3. Does Your Venture Involve Something You Understand Really Well?
Can you answer any question from anybody, without notes? Do other people ask for your opinion on this subject? People talk a lot about passion. Yes, you need to care, but understanding, knowledge, and expertise carry you through the days when your passion is flagging.
4. Can Your Mother Understand the Value Proposition?
No, really. She will certainly want you to succeed, but you don’t just want, “Yes, sweetheart, that sounds great. I have total confidence in you.” Can she really understand it? Can she explain your venture to her friends? This test will help you avoid the bubble thinking that happens when everybody in one’s network thinks that x, y, or z is the latest hot trend. Make sure you don’t miss the common-sense, mainstream point of view.
5. Can You See the Right Wave?
A venture needs a wave to succeed. The odds against a startup succeeding are enormous. You need to “find the trend that is your friend,” so that you can compete against entrenched incumbents. This may seem to conflict with item #3, which is all about timeless common sense. But the two can co-exist. One example of a trend is the movement from offline to online advertising. But you still have to explain to your mother how you will get attention from your audience at a low enough price and sell advertising inexpensively enough to make a profit.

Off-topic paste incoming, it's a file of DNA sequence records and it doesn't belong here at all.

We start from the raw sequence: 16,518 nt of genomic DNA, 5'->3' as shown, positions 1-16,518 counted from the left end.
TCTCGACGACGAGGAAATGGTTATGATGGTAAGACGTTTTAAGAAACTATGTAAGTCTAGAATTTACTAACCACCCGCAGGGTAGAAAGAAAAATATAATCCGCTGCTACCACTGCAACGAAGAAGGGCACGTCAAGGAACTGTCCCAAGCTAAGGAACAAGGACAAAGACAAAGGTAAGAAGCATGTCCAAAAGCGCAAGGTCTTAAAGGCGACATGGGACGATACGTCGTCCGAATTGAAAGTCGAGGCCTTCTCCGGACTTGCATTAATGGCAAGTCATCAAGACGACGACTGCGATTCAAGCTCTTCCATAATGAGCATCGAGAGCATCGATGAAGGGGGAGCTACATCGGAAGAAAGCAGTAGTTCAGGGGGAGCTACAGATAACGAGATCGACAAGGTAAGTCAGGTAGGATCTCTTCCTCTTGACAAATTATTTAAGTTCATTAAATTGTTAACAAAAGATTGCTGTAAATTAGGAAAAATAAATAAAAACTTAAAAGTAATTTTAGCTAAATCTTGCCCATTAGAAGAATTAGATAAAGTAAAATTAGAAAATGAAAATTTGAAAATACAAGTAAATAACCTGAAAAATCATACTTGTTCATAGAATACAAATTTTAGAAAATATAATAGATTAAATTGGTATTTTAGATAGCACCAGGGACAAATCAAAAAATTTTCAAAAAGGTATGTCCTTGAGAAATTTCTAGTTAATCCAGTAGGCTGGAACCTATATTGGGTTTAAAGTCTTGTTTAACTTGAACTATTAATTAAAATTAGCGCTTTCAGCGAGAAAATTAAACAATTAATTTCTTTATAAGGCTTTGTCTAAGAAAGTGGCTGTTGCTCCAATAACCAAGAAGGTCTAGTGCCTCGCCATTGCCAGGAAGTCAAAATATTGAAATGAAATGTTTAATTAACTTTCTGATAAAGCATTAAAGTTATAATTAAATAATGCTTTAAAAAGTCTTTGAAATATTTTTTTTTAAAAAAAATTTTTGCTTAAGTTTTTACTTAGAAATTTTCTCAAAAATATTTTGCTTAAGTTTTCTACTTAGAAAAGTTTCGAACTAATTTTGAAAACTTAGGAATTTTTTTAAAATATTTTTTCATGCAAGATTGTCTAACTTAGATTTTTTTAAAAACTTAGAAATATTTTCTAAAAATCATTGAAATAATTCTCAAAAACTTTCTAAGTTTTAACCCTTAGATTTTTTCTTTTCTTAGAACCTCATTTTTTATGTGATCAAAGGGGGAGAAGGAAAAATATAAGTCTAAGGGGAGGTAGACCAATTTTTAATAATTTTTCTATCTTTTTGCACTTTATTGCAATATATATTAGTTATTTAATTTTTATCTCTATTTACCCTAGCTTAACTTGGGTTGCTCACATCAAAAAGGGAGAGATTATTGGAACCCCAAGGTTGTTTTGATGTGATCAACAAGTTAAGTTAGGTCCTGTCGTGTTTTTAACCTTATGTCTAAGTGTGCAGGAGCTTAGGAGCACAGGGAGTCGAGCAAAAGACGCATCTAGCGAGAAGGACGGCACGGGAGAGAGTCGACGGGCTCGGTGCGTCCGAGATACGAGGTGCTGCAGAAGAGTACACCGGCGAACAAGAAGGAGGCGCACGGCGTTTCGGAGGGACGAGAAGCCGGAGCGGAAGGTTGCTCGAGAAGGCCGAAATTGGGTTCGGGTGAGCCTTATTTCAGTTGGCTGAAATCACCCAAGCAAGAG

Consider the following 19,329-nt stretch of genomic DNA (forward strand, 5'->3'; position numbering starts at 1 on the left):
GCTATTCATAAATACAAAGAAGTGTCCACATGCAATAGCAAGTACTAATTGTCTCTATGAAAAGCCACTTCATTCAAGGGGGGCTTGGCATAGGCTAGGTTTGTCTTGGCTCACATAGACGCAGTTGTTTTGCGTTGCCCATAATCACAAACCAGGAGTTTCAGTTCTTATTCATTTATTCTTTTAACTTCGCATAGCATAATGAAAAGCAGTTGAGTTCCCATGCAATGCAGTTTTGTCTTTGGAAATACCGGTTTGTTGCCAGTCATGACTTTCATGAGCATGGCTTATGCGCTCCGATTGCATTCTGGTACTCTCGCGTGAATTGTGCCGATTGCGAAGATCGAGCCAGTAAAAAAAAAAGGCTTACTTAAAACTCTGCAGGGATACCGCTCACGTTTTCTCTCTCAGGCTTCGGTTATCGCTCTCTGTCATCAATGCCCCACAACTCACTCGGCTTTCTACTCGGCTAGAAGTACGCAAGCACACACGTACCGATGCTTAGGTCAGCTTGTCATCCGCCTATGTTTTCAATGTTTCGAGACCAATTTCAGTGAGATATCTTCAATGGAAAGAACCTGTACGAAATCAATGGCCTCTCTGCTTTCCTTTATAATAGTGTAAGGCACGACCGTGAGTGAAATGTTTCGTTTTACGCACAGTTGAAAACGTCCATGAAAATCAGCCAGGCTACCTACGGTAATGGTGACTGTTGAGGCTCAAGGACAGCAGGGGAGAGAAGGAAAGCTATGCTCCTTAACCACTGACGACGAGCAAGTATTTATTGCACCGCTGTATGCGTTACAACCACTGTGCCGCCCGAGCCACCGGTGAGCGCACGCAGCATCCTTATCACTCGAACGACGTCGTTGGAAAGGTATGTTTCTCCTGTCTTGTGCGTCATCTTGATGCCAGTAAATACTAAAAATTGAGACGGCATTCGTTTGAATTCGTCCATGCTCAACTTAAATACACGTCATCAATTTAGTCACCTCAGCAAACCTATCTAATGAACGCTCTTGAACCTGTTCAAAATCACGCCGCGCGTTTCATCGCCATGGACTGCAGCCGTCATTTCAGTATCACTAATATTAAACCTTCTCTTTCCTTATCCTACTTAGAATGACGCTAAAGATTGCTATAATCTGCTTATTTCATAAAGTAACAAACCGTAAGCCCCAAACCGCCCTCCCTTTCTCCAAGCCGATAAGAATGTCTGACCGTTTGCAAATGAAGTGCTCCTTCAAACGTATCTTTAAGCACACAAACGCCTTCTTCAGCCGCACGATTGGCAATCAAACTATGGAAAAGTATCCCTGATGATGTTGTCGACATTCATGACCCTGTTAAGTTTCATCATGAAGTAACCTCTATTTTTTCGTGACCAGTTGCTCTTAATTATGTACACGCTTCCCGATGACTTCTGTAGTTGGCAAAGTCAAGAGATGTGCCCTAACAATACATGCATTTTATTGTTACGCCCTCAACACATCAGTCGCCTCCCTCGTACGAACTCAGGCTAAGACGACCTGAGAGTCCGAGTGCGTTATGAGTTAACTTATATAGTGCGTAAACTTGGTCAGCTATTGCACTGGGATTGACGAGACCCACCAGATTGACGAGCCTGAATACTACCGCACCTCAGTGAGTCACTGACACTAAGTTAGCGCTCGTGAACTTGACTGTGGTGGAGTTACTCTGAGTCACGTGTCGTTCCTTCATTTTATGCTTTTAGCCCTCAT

There are the big monster waves. And there are the smaller waves. The big monsters are obvious: there are very few of them, and everyone is already riding them. Find the smaller waves within the bigger waves.
Can you, in 30 seconds, describe both the big and small wave you are riding?
6. What Does Your Startup Want to Be When It Grows Up?
Do you want a lifestyle business? Or a quick flip that you can sell in two years? Or do you want to build a massive public company and have your picture on the front cover of Fortune? Or perhaps something in between?
Be honest with yourself and be honest with your investors and partners.
Envision what success looks like to you. Are you working four-hour weeks, while your employees or website bring in enough to fund your fun-filled lifestyle? Have you just closed a deal to sell your venture to XYZ MegaCorp for a lot of cash and are thinking, “Thanks, suckers”? Are you the CEO addressing the board of a public company of which you are the largest shareholder, and you are facing existential threats that require tough decisions that, if executed wrong, could ruin everything you have spent a decade or more building… and loving every minute of it?